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Sunday, April 21, 2024

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Joe DiPietro’s F**KING MEN, returns to the capital for a 6 week run!

It’s been fifteen years since Fucking Men enjoyed its London premiere and the show has made frequent returns to the capital. Next month, a slightly updated version will enjoy a final-ever run at Waterloo East Theatre and writer Joe DiPietro tells GLL where he got the inspiration for his smash play.

Like many writers before me, I’ve always been fascinated by Arthur Schnitzler’s classic play La Ronde. Ten characters. Ten scenes. Ten dances in and out of bed (or in and out of broom closets. Or saunas. Or wherever.) It’s been adapted quite a few times before, with my favorites being Michael John LaChiusa’s time-jumping musical (Hello Again) and David Hare’s scaled-down duet (The Blue Room), which was a Broadway hit in part due to star Nicole Kidman’s fleeting moment of nudity. But if an all-male La Ronde existed, I had never heard of it.

Then one summer while vacationing in the gay mecca of Provincetown, thoughts of La Ronde kept popping into my head. Day by sunny day, I observed the roundelay that we gay dudes do in pursuit of sex — on the beach, in the bars or simply strolling down the streets of a town preternaturally brimming with homosexuals. Many of us would hook-up — for better or for worse — with an abandon and frequency that would cause my straight friends’ jaws to drop when I’d tell them about it. Appropriately, I began writing the play in Provincetown and I didn’t exactly have to go to the library to do research.

Truthfully, I didn’t think anyone would be interested in producing the play (so I thought what the hell, I’ll give it an un-producible title.) After all, the gay-themed narratives of the day were usually driven by what I call the gay-play trifecta: shame, self-loathing and suffering. But a testosterone-fueled new take on La Ronde seemed to offer a much more appealing — and at the time, radical — gay narrative: men who weren’t ashamed of the sex they were pursuing. In fact, they rather enjoyed it. And it became an important part of who they were.

Fucking Men debuted 15 years ago in a London theatre even tinier than this one and to my happy astonishment, the play ran and ran and spurred myriad other productions. And I’m thrilled that Steve Kunis’ terrific production has returned for an encore to Waterloo East.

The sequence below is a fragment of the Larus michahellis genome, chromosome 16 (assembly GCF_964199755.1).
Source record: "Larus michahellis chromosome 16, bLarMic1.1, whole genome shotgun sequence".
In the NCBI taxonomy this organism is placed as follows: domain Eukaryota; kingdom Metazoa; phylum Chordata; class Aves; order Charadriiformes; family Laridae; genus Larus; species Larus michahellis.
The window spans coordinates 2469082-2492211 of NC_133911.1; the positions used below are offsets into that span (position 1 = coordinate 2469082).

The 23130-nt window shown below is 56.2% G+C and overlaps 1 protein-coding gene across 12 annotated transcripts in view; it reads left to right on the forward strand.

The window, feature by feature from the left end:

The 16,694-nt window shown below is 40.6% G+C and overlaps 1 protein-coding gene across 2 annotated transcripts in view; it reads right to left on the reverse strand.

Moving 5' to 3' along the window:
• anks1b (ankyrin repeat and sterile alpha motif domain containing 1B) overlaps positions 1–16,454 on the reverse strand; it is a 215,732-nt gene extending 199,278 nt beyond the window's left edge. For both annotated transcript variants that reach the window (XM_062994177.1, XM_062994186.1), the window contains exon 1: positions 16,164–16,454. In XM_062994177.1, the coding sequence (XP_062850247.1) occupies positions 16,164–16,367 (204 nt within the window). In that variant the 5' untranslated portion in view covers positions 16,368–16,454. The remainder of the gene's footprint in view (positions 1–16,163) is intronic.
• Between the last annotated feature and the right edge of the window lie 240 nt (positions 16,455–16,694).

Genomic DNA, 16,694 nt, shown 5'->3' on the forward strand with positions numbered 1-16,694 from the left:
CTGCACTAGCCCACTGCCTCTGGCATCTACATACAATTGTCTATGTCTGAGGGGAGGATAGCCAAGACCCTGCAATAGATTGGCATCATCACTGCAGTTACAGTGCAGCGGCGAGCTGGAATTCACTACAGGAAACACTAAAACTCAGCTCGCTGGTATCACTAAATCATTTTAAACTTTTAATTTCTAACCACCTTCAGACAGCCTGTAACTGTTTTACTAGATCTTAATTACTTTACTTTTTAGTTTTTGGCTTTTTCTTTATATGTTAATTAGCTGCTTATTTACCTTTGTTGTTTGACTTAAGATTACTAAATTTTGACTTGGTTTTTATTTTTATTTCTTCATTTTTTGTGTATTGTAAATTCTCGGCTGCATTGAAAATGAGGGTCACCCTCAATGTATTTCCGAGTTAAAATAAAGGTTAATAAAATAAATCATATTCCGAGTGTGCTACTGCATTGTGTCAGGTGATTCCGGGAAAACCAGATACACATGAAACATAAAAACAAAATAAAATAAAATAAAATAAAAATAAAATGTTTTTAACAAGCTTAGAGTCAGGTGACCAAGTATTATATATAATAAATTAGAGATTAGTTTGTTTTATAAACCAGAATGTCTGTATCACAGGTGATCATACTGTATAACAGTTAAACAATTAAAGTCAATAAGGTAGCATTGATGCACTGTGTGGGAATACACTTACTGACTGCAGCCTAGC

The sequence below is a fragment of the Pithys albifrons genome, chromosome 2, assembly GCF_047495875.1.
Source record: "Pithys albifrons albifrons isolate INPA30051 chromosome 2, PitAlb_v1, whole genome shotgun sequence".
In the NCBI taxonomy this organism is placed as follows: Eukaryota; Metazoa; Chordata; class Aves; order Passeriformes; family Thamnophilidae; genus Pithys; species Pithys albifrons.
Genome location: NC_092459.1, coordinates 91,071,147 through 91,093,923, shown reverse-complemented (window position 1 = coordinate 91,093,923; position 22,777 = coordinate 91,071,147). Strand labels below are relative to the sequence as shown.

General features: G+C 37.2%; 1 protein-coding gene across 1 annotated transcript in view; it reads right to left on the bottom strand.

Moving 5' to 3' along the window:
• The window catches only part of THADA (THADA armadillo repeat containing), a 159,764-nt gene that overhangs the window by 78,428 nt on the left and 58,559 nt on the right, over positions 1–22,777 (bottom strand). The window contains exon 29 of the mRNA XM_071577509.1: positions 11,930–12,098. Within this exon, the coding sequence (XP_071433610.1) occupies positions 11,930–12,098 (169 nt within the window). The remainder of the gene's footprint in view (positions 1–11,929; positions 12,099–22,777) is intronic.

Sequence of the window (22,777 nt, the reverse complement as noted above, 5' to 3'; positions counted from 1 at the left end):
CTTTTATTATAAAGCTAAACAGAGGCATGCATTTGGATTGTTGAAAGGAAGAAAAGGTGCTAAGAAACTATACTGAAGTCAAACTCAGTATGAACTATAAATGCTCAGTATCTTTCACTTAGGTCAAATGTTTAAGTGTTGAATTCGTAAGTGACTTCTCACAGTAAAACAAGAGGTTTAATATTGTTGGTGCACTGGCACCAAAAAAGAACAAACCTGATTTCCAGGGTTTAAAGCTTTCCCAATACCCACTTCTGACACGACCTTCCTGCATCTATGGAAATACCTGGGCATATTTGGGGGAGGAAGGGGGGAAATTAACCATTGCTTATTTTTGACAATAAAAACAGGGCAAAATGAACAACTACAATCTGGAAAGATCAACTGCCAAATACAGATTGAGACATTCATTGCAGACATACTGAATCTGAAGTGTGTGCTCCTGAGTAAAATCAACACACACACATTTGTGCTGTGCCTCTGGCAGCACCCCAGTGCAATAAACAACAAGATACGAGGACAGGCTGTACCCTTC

Of course over the years, much has changed in the sex lives of gay men, from the development of highly effective HIV medications to the introduction of PrEP enabling a sexual freedom not truly seen since the early 1980s.

So when producer Adam Roebuck asked if I’d be interested in reviving Fucking Men, I jumped at the chance with one condition — I wanted to find a young director who could challenge me to refocus the play through a modern lens.

He recommended the brilliant Steven Kunis, and Steven and I have since spent many hours dissecting every issue from generational self- identification (gay? queer?) to the pros and cons of hook-up apps (in my day, we had to actually put on clothes and go out to a bar to get laid, which apparently renders me a bit of a relic.)

A youthful friend recently asked how much has changed for gay men since I came of age in the 80s. I told him a lot, of course, but also not much at all. Then as now, we still use sex as a means of connection and expression and love. So no matter how you identify, I hope you recognize some moments of common humanity in the play. And I highly recommend a trip to Provincetown.

Fucking Men, Saturday 13th April to Sunday 26th May, Waterloo East Theatre, Brad Street, SE1 8TN, Nearest Station: Waterloo, buy tickets at waterlooeast.co.uk

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